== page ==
When nurse Sandra Lindsay received the first dose of the COVID-19 vaccine in the United States outside of a clinical trial on this day two years ago, “the small dose of mRNA represented a giant leap in efforts to beat back the virus,” The New York Times wrote.
Two years later, those small “doses of hope amid a pandemic” have translated into 3.2 million saved lives and 18.5 million prevented hospitalizations, according to recently released research to estimate the number of “COVID-19 attributable deaths, hospitalizations, and infections” prevented by the U.S. vaccination program.
The study by the Commonwealth Fund says that, without the COVID-19 vaccines, “the U.S. would have experienced 1.5 times more infections, 3.8 times more hospitalizations, and 4.1 times more deaths.” And that doesn’t measure benefits like the extent of viral mutations likely prevented by controlling the virus.
The COVID-19 vaccination program prevented at least 120 million infections while saving $1.15 trillion in medical costs, according to the study.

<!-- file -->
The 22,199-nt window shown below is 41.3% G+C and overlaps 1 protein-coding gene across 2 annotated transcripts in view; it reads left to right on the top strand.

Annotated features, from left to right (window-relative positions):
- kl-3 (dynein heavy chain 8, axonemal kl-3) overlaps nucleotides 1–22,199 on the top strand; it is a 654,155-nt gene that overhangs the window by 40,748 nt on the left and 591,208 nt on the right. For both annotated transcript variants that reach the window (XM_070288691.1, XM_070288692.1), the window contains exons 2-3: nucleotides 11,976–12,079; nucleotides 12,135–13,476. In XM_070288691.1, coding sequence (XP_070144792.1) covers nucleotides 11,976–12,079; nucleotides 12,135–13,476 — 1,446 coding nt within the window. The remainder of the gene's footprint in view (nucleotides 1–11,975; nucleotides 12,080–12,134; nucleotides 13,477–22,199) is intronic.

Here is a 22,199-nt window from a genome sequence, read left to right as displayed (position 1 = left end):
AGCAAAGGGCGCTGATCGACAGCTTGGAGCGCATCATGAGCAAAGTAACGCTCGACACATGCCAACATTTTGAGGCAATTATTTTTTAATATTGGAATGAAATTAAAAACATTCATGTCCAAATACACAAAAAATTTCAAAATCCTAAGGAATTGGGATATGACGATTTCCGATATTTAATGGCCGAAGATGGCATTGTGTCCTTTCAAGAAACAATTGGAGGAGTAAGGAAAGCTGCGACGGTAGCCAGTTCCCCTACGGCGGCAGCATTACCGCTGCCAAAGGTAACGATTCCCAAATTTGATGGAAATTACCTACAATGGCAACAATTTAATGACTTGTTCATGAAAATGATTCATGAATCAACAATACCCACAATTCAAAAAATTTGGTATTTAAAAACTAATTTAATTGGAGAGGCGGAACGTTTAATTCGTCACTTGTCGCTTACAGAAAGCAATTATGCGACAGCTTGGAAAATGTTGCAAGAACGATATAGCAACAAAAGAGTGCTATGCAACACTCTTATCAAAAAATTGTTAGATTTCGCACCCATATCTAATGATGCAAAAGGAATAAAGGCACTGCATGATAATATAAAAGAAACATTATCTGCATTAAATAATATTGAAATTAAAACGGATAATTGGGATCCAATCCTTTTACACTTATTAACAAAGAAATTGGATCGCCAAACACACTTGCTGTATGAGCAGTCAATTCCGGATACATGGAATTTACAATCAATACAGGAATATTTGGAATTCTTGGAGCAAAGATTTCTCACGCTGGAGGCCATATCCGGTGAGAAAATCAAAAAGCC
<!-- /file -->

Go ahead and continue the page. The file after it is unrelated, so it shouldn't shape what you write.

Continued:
“The swift development of the vaccine, emergency authorization to distribute widely, and rapid rollout has been instrumental in curbing hospitalization and death while mitigating socioeconomic repercussions of the pandemic,” the authors of the study wrote.
Noting that they’ve modeled “only viral dynamics within the U.S.,” they pointed out that their study “underestimates the true impact of COVID-19 vaccine development on U.S. outcomes” because it did not account for the effect of the vaccines developed by the U.S on the disease’s trajectory elsewhere.
As the New York Times noted, nearly 634 million COVID-19 vaccines have been administered in the U.S., with more than 80% of the population receiving at least one dose.
mRNA technology behind successful new vaccines
One of the positive impacts of COVID-19 vaccine development has been to accelerate the development of mRNA technology.
Vaccine developer Moderna announced yesterday a potential melanoma vaccine that uses mRNA technology reduced the risk of cancer recurrence or death by 44% when used in combination with Merck’s Keytruda.
As we previously reported, Moderna “is running two HIV vaccine clinical trials leveraging the mRNA technology” that offers “a fresh approach to this challenge.”
This summer, the company also launched “a Phase 3 clinical trial of seasonal influenza vaccines using the revolutionary mRNA technology” and “with the start of dosing for its mRNA-1010 program” it now has “four programs in late stage Phase 3 studies, including its SARS-CoV-2 booster, RSV, seasonal flu and CMV vaccine candidates.”